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Right after the 2008 World Financial Crisis, a new sector has dominated the financial industry scene. We’re talking about the FinTech sector. The financial technology industry, an ensemble of financial services that span from banking to loans to insurance technology, regulatory technology, payments, mobile banking, among other types of technology has grown immensely in the past decade, and we appear to have entered the apex of this growth right before the start of the year 2020.

But what has been the impact of FinTech on job creation, money transfer, consumer experience, taxation in Europe and Switzerland, and in various other areas of society?

To help draw some interesting conclusions and answer a few of these questions, visualising the data on investment in the financial technology industry can be extremely helpful.

In the EU FinTech map and graph we can clearly observe the decline in investment in the UK following the divisive 2016 Brexit vote. The reason for the decline could be the uneasiness in investing money in the UK when the situation is uncertain at a political level. Yet, financial trends suggest that this decline, which reflects data based on venture capital investment, is perfectly in tune with a consolidating industry, where the investment comes more from later rounds of funding.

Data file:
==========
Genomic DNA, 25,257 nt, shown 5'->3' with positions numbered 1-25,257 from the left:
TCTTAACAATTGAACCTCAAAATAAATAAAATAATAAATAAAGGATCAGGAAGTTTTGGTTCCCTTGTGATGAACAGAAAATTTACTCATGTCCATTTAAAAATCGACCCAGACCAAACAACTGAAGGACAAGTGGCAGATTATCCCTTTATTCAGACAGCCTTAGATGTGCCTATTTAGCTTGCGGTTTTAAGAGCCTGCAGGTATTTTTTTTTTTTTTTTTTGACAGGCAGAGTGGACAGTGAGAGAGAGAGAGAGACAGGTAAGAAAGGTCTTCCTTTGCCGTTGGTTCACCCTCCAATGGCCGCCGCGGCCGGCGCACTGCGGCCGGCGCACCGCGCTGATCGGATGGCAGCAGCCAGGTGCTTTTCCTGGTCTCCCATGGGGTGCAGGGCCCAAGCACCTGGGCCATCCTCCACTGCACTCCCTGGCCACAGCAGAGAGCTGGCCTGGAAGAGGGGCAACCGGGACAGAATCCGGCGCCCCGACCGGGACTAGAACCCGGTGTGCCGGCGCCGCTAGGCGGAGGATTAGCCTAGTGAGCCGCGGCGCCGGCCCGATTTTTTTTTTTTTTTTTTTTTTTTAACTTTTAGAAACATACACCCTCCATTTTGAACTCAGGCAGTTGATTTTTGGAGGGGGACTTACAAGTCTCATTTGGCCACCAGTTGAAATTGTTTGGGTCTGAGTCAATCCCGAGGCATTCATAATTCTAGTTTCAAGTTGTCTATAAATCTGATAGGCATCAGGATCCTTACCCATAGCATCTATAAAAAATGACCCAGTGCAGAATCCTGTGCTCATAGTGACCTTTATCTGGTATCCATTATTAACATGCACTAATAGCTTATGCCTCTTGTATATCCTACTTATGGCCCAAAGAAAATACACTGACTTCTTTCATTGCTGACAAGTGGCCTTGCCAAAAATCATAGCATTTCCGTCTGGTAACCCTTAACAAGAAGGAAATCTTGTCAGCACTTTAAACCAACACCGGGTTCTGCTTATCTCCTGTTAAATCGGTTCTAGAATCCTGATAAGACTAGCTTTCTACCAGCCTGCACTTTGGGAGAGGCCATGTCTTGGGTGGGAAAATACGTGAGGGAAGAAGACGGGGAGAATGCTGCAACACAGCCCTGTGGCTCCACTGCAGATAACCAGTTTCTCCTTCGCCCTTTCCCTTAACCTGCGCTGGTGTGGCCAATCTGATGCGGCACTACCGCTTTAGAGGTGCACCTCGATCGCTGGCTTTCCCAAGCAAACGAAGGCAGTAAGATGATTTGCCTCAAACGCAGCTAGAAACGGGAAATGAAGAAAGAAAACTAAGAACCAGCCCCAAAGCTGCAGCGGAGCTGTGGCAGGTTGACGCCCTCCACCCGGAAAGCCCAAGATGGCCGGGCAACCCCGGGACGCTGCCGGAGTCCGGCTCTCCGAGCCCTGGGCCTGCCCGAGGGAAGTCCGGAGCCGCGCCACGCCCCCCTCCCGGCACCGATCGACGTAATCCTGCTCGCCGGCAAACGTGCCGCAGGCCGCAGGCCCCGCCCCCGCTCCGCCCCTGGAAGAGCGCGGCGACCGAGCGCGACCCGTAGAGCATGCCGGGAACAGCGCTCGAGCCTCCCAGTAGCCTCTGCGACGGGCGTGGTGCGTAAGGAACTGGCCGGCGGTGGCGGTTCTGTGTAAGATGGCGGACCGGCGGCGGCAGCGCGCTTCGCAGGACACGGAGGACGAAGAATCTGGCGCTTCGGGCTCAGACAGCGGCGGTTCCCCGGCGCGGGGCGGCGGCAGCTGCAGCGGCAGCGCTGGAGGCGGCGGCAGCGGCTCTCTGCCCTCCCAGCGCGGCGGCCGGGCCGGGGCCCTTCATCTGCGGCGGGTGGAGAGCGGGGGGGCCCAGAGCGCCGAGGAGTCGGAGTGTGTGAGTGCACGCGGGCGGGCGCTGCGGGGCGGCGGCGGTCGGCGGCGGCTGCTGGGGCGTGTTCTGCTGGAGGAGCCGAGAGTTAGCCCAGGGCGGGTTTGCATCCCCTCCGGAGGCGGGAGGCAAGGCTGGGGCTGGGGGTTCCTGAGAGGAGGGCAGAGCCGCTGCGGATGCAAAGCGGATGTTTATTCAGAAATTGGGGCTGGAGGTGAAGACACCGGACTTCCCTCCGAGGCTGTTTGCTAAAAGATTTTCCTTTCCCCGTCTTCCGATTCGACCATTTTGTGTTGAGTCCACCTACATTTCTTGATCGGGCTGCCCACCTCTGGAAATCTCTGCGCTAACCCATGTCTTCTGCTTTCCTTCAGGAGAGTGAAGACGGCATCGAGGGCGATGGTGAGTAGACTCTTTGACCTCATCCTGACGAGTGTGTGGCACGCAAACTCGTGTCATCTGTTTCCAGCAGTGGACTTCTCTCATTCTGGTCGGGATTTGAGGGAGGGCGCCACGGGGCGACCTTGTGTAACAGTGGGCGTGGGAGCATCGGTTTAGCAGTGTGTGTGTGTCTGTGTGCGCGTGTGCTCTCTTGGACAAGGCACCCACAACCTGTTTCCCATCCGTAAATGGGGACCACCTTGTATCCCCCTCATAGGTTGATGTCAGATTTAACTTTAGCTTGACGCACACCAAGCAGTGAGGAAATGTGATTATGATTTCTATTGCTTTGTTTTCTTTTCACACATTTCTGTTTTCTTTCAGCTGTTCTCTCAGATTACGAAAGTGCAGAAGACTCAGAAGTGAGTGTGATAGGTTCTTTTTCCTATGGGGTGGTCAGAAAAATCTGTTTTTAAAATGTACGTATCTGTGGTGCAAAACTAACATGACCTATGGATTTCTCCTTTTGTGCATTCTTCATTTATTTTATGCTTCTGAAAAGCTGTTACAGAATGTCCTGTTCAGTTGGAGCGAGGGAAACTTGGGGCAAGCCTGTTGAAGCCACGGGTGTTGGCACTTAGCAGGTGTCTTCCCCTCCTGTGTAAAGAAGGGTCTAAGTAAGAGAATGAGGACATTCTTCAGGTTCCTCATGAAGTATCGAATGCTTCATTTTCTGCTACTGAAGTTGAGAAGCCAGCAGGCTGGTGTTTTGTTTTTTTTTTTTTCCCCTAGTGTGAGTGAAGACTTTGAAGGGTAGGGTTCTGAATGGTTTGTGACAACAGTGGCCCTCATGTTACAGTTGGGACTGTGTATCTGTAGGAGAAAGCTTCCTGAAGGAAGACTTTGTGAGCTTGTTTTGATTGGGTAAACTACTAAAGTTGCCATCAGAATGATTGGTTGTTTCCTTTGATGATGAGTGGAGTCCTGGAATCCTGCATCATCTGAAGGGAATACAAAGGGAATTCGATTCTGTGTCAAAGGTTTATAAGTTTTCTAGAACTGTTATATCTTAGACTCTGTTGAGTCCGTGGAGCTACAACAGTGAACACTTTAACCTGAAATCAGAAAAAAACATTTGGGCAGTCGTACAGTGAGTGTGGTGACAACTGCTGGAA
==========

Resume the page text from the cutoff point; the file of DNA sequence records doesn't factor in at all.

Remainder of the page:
The decrease in capital invested is still most certainly due to investor’s uncertainty. The changes in the banking, insurance and loaning industries are shaking the foundations of what used to be regarded as a solid sector before the 2008 WCF.

In this climate, one of the most interesting insights the map offers is the slow but steady rise of Germany as a dark horse in the FinTech sector. Germany has long been second to the UK in financial technology investment and start-up creation, yet there could be a shift in trends that might make Germany the leading European power in this booming industry.

The UK has always attracted new business through well-placed regulations aimed at facilitating the creation of new opportunities for all. Separation from the EU and the subsequent immigration policies that may be implemented could drive international talent away from the British territory.

To have a better understanding of the data, you can check the below interactive map and time graph:

About the author: Nicola Clothier is CEO of Accurity GmbH, a Swiss-based employment service provider. Nicola has an Honours degree in English Literature from Stirling University and more than 20 years’ experience in Swiss employment, and personnel leasing up to executive level throughout Europe.